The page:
Who doesn’t love a good naturally occurring geographic oddity, especially when there are only 4 of them in the world! We’ve all heard of the pristine white sandy beaches of Waikiki, but very few know about the green sand beach of Papakolea on the big island of Hawaii. Part of the the charm of the big island is that it still isn’t really recognized as popular tourist destination in comparison to islands like Oahu or Maui. Even once you arrive at the island, you’ll quickly realize that zero effort has been put into anything that resembles promoting many of the island’s natural wonders. In my opinion this actually makes for a more rewarding experience because it’s prevented a lot of these sites from being turned into tourist traps.
“But why green!?” I asked when first hearing of this bizarre natural specimen. Pay close attention because there is no touristy signage at the trail head giving you a scientific breakdown behind this geological oddity (This way you can sound like an expert volcanologist with who ever you make the trip with.) Once upon a time (50,000 years ago) there was a cinder cone (type of volcano) named Pu’u Mahana that exploded. The liquid hot lava left behind a special kind of deposit called Olivine (the green sandy stuff) which has hung around unlike some of the other silicates (stuff from the Earth’s crust) due to it’s heaviness. Sadly though all good things must come to an end. Maybe not today, maybe not tomorrow, but at some point all that Instagram worthy olivine will be washed out to sea… just another reason to book a trip to Hawaii today.
Navigating the Big Island:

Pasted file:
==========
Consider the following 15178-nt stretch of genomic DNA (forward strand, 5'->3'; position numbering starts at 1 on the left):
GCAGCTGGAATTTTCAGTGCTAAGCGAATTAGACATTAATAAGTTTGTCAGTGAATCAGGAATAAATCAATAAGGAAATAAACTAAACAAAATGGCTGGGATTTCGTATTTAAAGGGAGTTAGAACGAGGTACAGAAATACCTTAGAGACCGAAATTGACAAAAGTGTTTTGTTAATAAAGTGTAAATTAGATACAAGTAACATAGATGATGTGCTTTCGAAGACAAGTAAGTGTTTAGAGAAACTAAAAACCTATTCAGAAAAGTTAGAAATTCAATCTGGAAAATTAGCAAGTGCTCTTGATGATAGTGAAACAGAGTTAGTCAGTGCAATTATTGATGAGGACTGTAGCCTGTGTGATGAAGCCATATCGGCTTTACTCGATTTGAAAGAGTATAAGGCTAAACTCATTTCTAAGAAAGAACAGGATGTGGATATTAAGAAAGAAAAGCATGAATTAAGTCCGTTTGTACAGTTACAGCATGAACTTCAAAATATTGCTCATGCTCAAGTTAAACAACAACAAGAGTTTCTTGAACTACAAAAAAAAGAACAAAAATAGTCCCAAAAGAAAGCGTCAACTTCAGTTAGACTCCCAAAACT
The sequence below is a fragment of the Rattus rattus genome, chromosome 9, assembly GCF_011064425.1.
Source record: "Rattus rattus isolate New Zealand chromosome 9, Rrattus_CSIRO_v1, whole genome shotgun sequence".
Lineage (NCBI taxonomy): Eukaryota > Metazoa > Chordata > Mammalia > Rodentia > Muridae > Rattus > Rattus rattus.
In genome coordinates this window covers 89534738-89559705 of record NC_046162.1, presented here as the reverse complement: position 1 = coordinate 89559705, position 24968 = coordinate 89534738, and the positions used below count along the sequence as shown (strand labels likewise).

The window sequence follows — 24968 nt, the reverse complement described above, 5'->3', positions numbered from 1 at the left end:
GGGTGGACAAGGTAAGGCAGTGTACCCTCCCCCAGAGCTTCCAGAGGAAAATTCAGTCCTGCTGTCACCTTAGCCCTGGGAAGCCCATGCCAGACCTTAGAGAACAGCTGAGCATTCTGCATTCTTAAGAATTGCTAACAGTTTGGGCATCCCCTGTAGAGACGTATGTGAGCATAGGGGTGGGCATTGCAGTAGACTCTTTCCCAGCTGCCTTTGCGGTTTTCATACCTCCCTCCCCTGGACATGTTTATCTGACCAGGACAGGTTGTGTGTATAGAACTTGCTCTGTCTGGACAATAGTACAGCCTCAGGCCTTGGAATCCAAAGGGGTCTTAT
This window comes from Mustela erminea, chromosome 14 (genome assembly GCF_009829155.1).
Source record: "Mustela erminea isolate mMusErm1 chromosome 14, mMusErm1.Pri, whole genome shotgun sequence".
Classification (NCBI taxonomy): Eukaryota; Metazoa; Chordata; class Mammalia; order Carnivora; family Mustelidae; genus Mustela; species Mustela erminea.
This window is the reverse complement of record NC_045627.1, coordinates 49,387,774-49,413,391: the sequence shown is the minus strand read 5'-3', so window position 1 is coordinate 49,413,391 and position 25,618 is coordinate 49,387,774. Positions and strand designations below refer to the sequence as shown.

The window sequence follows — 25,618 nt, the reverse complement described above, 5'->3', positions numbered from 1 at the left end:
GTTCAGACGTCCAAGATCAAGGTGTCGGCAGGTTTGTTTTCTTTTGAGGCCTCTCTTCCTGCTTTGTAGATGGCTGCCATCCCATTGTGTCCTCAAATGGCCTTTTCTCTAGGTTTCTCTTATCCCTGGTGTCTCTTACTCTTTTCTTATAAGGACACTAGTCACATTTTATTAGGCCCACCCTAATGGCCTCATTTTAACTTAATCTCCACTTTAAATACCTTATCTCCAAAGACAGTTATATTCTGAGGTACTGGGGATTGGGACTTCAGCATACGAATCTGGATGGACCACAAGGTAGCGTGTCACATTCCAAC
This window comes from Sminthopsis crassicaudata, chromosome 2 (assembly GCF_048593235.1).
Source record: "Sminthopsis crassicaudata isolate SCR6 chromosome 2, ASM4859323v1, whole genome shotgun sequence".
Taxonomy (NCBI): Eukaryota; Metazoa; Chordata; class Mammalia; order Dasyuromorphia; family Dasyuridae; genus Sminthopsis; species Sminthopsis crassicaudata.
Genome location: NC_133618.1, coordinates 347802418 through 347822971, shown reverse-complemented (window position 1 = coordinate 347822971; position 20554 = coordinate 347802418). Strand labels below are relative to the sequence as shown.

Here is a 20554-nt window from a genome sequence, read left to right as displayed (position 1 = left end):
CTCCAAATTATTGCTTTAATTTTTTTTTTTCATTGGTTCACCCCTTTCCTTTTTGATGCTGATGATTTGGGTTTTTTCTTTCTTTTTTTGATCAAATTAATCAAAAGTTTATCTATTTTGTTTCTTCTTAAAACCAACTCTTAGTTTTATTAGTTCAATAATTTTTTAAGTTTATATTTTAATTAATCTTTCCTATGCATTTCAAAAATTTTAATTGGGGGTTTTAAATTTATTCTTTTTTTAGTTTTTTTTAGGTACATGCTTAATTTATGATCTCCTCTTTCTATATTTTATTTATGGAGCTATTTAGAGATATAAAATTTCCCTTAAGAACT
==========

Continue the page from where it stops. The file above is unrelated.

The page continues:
The number one requirement when planning a trip to the big island is renting a car…. because just as the name says the island is pretty bloody huge. You either have the option of flying into Kona on the west side of the island or Hilo on the East. Personally I enjoyed Hilo much more because the city (more like a town) feels like it’s been left behind in time. Papakolea (the green sand beach) is found on the southern tip of the island, which is actually the most southern point of the United States! So which ever city you fly into it is more or less about an hour and a half drive to the start of the beach trail head.
As I mentioned before, you aren’t going to see any big signs pointing you in the direction of the green sand beach. When you are on Highway 11 between the 69 and 70 mile marker, look out for the South Point road turn off. The road is about an 8 mile long stretch that runs straight down to the coastline. Towards the very end hang a left at the fork and the road and you’ll have reached the trail head! You can either do the next stretch of the journey on foot hiking an hour long zig zagged trail that hugs the coastline – or you can pay one of the locals 10 bucks to give you an Indiana Jones style ride on the back of one of their trucks. If you choose to hike (my recommendation) you’ll come across some ancient shrines called “heiau” used by the Hawaiians to make offerings to the gods before heading out to sea to fish. When you finally arrive at the destination, you’ll have to navigate down a lava cliffside – not actually as challenging as it sounds – and from there you can kick back and enjoy sitting at the Southern tip of the United States on a rare geological oddity.
One final note!! As I mentioned before, despite the heaviness of the Olivine, it is slowly disappearing… so don’t go speeding up the process by pinching grains and adding it to your weird sand collection back at home.